The Dell UltraSharp 27 InfinityEdge Monitor looks decent as well with its black frame and silver and black back with matching silver stand and base.
Even though there are still some borders on the monitor, they are pretty thin and indeed give a wider viewing space in a smaller form factor. The 2560 x 1440 QHD resolution is fantastic for a monitor this size and text is crisp and clear. Dell also includes a factory color calibration report with each monitor which guarantees a 99% sRGB coverage at Delta E less than 2. What does that mean? I have to admit that I had to look that one up. Basically, Delta E is a standard calculation which measures the differences a typical human sees between two perceived colours. A Delta E of zero, while perfect, is actually imperceptible to the human eye and a value of 1 to 2.5 is barely perceptible. That being said, with 99% sRGB coverage at a Delta E that is less than 2, colours are definitely being rendered accurately. While this makes viewing content more enjoyable and immersive, it is also important for those working with graphics. I did use it for quite a bit of photo editing and enjoyed the sRGB color accuracy that it provided.
The wide viewing angles, both vertical and horizontal, allow for users to easily view the screen at multiple angles and content on the monitor is easily discernable when looking almost directly from the sides of the monitor.
There are a number of preset modes including standard, multimedia, movie, game, paper, color temp, sRGB, and custom color which offer quick access to different colour and brightness options. You can further adjust the brightness and contrast, as well as your RGB values, input color format, and gamma settings. Your typical screen timeouts, energy saving, menu items, and input source can also be accessed from the menu.
Aside from a crisp, clear QHD display, the Dell UltraSharp InfinityEdge monitor has a default refresh rate of 60Hz. It also supports 75Hz if you go into the menu settings and enable Fast Refresh mode. Either way, the monitor performed well under both refresh rates, although I did keep it on the faster 75Hz for most of my testing. As far as daily use and watching videos is concerned, the display performed as expected.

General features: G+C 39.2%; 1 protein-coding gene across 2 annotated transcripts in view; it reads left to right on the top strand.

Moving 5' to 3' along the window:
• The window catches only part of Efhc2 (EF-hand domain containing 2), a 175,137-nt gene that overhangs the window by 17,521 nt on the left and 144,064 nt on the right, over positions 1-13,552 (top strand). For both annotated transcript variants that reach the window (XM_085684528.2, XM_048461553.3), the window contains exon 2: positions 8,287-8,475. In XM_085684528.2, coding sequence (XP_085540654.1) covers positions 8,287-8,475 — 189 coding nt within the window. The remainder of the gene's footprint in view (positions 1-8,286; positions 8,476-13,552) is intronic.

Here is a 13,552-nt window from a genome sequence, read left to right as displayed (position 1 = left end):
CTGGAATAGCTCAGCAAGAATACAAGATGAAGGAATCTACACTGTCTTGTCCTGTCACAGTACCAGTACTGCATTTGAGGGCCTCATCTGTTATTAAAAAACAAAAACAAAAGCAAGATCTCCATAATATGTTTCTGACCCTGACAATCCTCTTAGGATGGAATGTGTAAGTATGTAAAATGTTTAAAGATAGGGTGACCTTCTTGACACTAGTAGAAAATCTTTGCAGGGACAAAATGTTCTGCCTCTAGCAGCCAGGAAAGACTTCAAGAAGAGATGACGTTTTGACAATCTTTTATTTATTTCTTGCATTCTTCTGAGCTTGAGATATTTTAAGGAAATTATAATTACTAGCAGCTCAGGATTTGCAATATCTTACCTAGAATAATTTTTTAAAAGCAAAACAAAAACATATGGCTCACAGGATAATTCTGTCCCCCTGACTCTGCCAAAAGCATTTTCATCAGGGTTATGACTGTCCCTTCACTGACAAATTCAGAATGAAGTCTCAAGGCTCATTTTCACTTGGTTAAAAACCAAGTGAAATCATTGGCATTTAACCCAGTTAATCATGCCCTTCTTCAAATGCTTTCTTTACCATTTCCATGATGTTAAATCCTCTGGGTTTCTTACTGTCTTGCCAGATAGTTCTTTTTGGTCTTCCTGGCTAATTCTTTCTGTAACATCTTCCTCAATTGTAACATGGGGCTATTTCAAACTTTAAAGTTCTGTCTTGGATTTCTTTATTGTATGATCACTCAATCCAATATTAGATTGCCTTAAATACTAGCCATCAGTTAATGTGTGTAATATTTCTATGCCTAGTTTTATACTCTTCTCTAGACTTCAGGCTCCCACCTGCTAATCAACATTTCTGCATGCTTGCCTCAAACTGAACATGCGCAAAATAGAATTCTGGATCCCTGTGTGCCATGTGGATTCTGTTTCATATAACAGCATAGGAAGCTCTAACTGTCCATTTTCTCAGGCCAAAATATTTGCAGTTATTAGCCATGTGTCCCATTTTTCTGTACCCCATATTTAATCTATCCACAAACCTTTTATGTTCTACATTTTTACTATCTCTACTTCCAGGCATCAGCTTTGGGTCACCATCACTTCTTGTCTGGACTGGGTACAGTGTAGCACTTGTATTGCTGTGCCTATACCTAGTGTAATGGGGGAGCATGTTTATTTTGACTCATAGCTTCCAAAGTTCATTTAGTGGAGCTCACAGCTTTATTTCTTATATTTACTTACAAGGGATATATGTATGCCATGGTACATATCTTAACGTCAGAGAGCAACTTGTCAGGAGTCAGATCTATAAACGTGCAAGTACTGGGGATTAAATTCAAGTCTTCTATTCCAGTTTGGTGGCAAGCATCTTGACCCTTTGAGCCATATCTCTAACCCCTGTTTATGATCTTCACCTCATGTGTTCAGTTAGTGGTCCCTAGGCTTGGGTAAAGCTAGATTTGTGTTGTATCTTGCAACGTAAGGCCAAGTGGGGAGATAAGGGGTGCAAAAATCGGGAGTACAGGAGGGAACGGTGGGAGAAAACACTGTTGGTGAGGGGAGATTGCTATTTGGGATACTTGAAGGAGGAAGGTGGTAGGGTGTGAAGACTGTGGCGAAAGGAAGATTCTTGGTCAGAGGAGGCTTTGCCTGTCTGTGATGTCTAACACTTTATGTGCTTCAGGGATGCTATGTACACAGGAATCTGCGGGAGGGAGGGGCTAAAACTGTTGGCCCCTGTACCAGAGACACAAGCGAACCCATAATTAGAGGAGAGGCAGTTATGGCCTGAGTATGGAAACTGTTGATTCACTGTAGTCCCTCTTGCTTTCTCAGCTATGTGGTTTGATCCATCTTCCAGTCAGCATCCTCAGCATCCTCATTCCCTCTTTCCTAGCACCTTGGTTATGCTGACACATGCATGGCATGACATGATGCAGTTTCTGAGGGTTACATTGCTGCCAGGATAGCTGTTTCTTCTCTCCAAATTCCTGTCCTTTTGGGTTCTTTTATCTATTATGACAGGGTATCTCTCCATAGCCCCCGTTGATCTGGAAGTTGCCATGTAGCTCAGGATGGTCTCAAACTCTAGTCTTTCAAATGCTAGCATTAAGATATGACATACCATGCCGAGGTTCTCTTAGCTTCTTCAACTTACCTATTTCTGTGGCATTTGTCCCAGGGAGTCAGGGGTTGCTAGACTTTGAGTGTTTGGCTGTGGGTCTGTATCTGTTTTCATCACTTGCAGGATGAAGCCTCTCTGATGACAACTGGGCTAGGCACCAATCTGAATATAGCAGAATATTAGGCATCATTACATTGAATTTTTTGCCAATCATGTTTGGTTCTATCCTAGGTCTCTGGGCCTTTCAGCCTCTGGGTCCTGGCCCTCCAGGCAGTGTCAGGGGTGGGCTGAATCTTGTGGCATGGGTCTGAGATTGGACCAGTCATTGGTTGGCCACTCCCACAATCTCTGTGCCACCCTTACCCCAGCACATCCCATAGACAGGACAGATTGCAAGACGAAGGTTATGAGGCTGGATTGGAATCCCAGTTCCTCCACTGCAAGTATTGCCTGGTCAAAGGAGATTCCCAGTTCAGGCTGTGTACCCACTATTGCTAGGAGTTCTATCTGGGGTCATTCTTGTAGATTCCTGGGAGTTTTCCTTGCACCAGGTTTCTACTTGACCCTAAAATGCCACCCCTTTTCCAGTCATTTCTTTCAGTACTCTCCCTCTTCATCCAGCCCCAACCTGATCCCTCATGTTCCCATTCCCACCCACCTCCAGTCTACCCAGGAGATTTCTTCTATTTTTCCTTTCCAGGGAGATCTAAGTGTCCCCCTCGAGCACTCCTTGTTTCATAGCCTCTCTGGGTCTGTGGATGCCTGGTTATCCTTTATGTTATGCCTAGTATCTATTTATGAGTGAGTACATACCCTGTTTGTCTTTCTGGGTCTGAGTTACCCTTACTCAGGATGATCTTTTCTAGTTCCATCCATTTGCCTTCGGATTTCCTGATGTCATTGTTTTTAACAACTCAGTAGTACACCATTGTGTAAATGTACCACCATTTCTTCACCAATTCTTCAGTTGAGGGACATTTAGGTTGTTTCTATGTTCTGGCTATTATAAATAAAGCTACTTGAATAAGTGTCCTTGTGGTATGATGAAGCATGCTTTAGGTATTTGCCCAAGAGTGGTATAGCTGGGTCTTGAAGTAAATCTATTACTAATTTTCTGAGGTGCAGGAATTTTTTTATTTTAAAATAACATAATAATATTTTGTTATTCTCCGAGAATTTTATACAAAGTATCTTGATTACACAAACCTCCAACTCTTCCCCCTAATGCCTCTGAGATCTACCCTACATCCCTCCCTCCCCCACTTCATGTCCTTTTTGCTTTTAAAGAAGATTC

While it’s not marketed as a gaming monitor and lacks the NVIDIA G-Sync which gets faster refresh rates like 144Hz, Forza Motorsport 7 at 75Hz looked absolutely beautiful and played smoothly without stuttering or tearing on the monitor.
The USB hub works as expected, and given that most of today’s laptops ship with fewer and fewer ports, sacrificing one USB 3.0 port to gain three is definitely a bonus. The 3.5mm audio jack worked for headphones as well, but if you have one on your laptop it’ll be easier to just use that.
With an MSRP of $599.99USD/$779.99CAD, the Dell UltraSharp 27 InfinityEdge monitor is currently on sale for $479.99USD/$679.99CAD from Dell. While it may seem a bit expensive at the regular price, the current sale pricing definitely makes this monitor at worthwhile investment. Unlike other monitors, the Dell Premium Panel Guarantee allows a free panel replacement during the Limited Hardware Warranty period (3 years included, up to 5 years available) even if only one bright pixel is found, so you know you’re getting exactly what you paid for.
If you’re looking for a larger QHD resolution monitor with great colour representation, the Dell UltraSharp 27 InfinityEdge monitor offers just that at a reasonable price. For these reasons, it’s earned itself a Top Pick of 2017 Award here at Techaeris.
*We were sent a review unit of the Dell UltraSharp 27 InfinityEdge (U2717D) Monitor for the purposes of this review.
Dell UltraSharp 27 InfinityEdge (U2717D) Monitor$599.99 USD
- Pretty sleek, thin design
- Clear, crisp, accurate colour display
- 60 or 75Hz refresh rate
- Rotatable for portrait use
- Thin edges/bezels
- 3-year Dell Premium Panel Guarantee included
- Plenty of input options
- MST support
- Back ports can be a bit of a pain to access